cover image The Dragon in the Land of Snows: A History of Modern Tibet Since 1947

The Dragon in the Land of Snows: A History of Modern Tibet Since 1947

Tsering, Tsering Shakya. Columbia University Press, $45 (606pp) ISBN 978-0-231-11814-9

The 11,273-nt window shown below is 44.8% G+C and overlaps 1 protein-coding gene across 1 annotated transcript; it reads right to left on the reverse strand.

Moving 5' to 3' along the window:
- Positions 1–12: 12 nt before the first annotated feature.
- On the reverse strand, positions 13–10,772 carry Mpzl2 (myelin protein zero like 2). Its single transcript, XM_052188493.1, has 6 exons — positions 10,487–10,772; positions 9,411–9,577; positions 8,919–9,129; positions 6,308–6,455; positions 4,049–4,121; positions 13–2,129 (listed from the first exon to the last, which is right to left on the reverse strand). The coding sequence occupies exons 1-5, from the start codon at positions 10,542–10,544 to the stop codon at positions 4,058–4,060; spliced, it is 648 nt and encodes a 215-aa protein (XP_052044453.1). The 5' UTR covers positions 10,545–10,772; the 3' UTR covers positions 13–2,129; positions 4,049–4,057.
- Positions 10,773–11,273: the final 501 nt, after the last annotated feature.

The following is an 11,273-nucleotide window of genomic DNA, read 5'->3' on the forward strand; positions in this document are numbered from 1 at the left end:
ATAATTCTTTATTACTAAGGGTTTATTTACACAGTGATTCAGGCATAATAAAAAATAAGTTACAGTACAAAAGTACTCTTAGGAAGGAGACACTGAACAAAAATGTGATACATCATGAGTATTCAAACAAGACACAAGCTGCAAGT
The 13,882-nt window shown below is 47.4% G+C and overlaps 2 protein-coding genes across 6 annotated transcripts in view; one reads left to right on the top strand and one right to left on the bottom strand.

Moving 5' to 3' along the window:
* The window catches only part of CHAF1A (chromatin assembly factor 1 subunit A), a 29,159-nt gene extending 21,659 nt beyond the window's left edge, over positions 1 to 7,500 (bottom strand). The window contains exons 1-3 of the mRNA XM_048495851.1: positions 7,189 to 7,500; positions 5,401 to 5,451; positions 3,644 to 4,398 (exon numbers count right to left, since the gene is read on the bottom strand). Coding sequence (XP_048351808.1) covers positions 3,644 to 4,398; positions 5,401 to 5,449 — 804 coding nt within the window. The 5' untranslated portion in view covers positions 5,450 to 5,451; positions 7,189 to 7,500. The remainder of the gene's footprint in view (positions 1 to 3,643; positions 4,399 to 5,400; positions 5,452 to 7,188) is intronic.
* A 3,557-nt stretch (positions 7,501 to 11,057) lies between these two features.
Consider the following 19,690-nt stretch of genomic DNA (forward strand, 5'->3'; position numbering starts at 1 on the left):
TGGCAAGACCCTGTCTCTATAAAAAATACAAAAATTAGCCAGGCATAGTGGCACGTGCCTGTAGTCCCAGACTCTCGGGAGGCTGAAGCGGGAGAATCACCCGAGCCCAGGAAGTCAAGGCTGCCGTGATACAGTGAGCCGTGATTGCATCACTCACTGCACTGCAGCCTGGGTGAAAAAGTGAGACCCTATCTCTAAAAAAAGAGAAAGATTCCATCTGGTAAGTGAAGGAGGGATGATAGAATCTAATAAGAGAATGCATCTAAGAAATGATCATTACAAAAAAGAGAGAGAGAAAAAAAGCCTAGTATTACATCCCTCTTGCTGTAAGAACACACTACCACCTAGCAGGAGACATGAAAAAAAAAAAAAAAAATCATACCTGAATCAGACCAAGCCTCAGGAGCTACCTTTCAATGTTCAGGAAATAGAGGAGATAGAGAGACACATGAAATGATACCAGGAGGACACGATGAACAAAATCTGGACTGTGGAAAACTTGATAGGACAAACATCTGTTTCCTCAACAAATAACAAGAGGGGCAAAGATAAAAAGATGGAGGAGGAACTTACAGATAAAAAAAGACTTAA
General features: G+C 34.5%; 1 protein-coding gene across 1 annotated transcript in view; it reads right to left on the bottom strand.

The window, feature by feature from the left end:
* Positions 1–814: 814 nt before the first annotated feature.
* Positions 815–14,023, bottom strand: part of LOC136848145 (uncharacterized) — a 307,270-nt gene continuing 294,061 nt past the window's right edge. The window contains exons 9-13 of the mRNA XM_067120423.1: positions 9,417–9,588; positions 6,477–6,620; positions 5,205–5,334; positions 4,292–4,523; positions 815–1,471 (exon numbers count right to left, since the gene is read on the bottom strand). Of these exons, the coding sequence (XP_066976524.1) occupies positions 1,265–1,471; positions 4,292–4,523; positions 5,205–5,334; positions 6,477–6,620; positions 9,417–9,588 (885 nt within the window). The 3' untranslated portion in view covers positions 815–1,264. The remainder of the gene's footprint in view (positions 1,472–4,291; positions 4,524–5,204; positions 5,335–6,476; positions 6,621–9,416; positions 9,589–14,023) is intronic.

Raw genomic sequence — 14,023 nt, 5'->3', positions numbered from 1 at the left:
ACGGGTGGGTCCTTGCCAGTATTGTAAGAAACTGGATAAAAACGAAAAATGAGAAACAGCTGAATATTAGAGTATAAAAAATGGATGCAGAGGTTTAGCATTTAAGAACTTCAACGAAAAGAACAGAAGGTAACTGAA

A valuable scholarly history of modern Tibet that passes an unflattering judgment on the role of the West, this study earned critical praise in England, where it was first published. Shakya, a research fellow at London University, fled his native Tibet with his family amid the horrors of China's Cultural Revolution in 1967. Remarkably, his tone is objective as he seeks to understand and present the Chinese viewpoint--that Tibet has always been part of the Chinese empire and that Maoism has ushered a backward feudalistic society into the 20th century--even as he forcefully refutes it. Using Tibetan-language and Chinese sources, oral records of Tibetan leaders and British, U.S. and Indian government documents, Shakya compellingly explains what has happened to Tibet since the Chinese military invasion of 1950. Almost the entire Tibetan army, plus many activists, monks and students, were arrested and dispatched to labor camps in Tibet and in China. Tibet's monasteries and temples were destroyed or pillaged by China's Red Guards. All expressions of dissent and of loyalty to the exiled Dalai Lama have been punished. As part of its policy of total assimilation aimed at the annihilation of Tibetan culture, Beijing has encouraged tens of thousands of Chinese to settle in Tibet. Shakya's quietly devastating chronicle faults the U.S. and Britain for making the question of human rights subservient to the West's desire for better relations with China. Thorough and fair, Shakya sheds light on a country whose complex reality is often ignored even by the most well-intentioned advocates of the Tibetan cause in the West. Photos. (Oct.)